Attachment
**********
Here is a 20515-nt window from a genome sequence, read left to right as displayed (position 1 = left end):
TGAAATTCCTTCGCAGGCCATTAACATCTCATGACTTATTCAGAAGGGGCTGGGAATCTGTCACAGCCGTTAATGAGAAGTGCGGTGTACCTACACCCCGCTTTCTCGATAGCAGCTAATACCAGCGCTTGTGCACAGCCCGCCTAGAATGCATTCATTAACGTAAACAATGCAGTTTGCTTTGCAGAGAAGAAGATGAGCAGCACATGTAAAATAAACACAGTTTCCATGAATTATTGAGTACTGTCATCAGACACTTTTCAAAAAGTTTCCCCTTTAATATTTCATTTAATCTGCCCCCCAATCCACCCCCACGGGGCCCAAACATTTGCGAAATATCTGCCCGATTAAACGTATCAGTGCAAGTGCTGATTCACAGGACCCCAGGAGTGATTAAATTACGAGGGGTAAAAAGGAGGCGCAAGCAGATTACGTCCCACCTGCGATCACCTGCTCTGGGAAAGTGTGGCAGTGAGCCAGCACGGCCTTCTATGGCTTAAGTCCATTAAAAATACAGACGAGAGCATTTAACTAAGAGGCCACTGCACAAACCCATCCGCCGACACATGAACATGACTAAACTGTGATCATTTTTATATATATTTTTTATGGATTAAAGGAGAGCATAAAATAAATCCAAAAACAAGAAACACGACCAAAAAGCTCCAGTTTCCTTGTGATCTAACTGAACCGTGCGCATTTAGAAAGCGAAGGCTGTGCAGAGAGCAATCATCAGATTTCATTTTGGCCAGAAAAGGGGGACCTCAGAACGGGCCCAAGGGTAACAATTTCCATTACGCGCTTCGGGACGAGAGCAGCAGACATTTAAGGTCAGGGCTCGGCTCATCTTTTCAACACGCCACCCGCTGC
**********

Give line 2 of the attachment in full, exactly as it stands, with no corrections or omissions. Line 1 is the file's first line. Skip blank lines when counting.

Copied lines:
TGAAATTCCTTCGCAGGCCATTAACATCTCATGACTTATTCAGAAGGGGCTGGGAATCTGTCACAGCCGTTAATGAGAAGTGCGGTGTACCTACACCCCGCTTTCTCGATAGCAGCTAATACCAGCGCTTGTGCACAGCCCGCCTAGAATGCATTCATTAACGTAAACAATGCAGTTTGCTTTGCAGAGAAGAAGATGAGCAGCACATGTAAAATAAACACAGTTTCCATGAATTATTGAGTACTGTCATCAGACACTTTTCAAAAAGTTTCCCCTTTAATATTTCATTTAATCTGCCCCCCAATCCACCCCCACGGGGCCCAAACATTTGCGAAATATCTGCCCGATTAAACGTATCAGTGCAAGTGCTGATTCACAGGACCCCAGGAGTGATTAAATTACGAGGGGTAAAAAGGAGGCGCAAGCAGATTACGTCCCACCTGCGATCACCTGCTCTGGGAAAGTGTGGCAGTGAGCCAGCACGGCCTTCTATGGCTTAAGTCCATTAAAAATACAGACGAGAGCATTTAACTAAGAGGCCACTGCACAAACCCATCCGCCGACACATGAACATGACTAAACTGTGATCATTTTTATATATATTTTTTATGGATTAAAGGAGAGCATAAAATAAATCCAAAAACAAGAAACACGACCAAAAAGCTCCAGTTTCCTTGTGATCTAACTGAACCGTGCGCATTTAGAAAGCGAAGGCTGTGCAGAGAGCAATCATCAGATTTCATTTTGGCCAGAAAAGGGGGACCTCAGAACGGGCCCAAGGGTAACAATTTCCATTACGCGCTTCGGGACGAGAGCAGCAGACATTTAAGGTCAGGGCTCGGCTCATCTTTTCAACACGCCACCCGCTGC